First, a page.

Conrad Gregor, 1B, Vanderbilt
The theme of the Cape League this year is power bats and Gregor is one of the best ones the league has to offer. Gregor, a physically strong lefty hitter, had not fully tapped into that power until this summer, and he's now putting himself in position to be a potential first round type bat come June.
Ryon Healy, 1B, Oregon
Few hitters on the Cape have done as much at the plate as Healy. At 6-foot-5, Healy is long and athletic, but it's his lightning fast bat and opposite field power that have really stood out. And, in a summer where power has ruled, Healy's batting practice displays are still must see events.
Phil Ervin, OF, Samford
Not many people knew about Ervin entering the summer, but they certainly do now. Ervin has led the league in home runs for most of the season, and has perhaps the most compact swings on the Cape. His athleticism and speed only add to his impressive array of tools.
Tom Windle, LHP, Minnesota
If power hitting bats have been the number one theme of this summer's Cape League, left-handed pitching is a close second. There are some quality southpaws to check out this summer, and Windle is near the top of that list. A strike thrower, Windle sits at 90-92 mph with his fastball, and spots his breaking ball and changeup exceptionally well. This is a college arm that has the arsenal to advance quickly as a professional.
Aaron Blair, RHP, Marshall
In terms of performance, Blair has been one of the most consistent arms on the Cape this summer. A 6-foot-5 right-hander, Blair works at 90-92 mph with his fastball. While he may not be overpowering at least yet, his command and secondary pitches have been a major strength for him all summer.
Colin Moran, 3B, North Carolina
The term pure hitter works quite fittingly with Colin Moran. He's rail thin currently, and the question remains as to just how much he'll fill out and how much power he will have, but there will be no questions about his pure hit tool. His easy, relaxed swing has impressed scouts all summer from the left side.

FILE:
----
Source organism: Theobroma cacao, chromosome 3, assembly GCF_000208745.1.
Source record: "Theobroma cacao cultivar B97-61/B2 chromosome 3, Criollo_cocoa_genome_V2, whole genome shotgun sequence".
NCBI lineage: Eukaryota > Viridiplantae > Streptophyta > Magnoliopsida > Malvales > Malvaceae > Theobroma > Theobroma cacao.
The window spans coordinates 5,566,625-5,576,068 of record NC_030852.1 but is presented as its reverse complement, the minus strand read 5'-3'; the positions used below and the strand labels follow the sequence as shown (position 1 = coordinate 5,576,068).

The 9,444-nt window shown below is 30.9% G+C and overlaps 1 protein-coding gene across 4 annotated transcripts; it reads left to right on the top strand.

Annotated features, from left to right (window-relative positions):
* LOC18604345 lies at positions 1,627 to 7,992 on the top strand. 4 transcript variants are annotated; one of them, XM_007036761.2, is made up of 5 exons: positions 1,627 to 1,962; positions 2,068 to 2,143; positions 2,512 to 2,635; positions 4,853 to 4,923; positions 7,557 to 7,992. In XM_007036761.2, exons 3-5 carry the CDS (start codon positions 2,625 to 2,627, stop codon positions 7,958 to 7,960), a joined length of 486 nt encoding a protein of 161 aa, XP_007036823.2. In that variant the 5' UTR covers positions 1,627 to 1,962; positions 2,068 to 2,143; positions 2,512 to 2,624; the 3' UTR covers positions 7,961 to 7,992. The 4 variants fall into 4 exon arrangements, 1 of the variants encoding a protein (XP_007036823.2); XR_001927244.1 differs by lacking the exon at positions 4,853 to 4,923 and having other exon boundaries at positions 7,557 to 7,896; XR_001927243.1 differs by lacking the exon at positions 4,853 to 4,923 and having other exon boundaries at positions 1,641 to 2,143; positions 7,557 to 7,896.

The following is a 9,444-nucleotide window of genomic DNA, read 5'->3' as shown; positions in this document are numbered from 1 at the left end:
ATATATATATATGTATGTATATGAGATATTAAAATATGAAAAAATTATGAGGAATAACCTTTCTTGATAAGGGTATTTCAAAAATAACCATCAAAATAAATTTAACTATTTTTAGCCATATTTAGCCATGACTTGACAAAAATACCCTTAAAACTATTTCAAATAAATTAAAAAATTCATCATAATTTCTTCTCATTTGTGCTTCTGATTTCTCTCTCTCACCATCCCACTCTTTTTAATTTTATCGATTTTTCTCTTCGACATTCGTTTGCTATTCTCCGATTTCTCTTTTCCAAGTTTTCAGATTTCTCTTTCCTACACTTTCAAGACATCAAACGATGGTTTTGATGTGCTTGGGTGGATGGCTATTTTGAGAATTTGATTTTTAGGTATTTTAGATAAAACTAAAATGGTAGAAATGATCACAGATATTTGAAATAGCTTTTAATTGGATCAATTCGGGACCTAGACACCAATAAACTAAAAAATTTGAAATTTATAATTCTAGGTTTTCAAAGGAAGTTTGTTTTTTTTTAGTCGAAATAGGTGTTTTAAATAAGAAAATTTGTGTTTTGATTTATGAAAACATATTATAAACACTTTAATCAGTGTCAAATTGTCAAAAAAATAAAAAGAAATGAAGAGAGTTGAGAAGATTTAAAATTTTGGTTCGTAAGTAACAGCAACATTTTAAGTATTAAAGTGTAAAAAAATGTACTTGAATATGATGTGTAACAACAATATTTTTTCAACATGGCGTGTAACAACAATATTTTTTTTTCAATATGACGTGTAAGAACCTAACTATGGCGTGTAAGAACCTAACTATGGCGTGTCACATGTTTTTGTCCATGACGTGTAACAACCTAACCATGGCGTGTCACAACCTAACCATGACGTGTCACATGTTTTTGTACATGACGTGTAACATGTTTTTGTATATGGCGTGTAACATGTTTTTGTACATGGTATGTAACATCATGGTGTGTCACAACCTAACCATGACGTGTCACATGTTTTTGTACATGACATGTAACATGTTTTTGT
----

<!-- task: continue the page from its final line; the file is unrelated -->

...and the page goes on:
Brandon Trinkwon, SS, California Santa Barbara
Moran is not alone when it comes to having a smooth left-handed swing. Trinkwon's stock has been on a steady upward trajectory all summer, as he's shown a combination of exciting raw tools and outstanding polish at the plate. His ability to go to the opposite field against tough left-handed opposition has been especially impressive.
Drew Dosch, 3B, Youngstown State
This is indeed the year of the hitter on Cape Cod, and many hitters could make a claim for being the best all around bat. Dosch may have the strongest case, however. There are many similarities to the Twins' Justin Morneau, and that's just one of the aggressive comparisons scouts have made with him this summer. His power to the opposite field could make him one of the most exciting bats in the 2013 draft class.
Sean Manaea, LHP, Indiana State
There has been no brighter star on the Cape this summer than Sean Manaea. The lefty with a fastball that reaches 96 mph and hovers around 92-94 has simply blown right through his opposition this summer, and he's done it mostly on the strength of that fastball. While his changeup and breaking ball show potential, it's been that fastball that has had scouts and opposing hitters marveling at Manaea. Regardless of the velocity, no one can seem to catch up with his heater. Part of that is movement and life, and part of that also stems from his easy, methodical delivery.
Dan Slania, RHP, Notre Dame
Each summer on the Cape, there tends to be one reliever who stands out above the others. This summer, Dan Slania can stake a claim to that title. The 6-foot-5, 275 pound Slania sits at 93-95 mph with his fastball and has done an excellent job of pounding the zone with it this summer. What has really stuck out to talent evaluators, however, has been his outstanding fastball movement.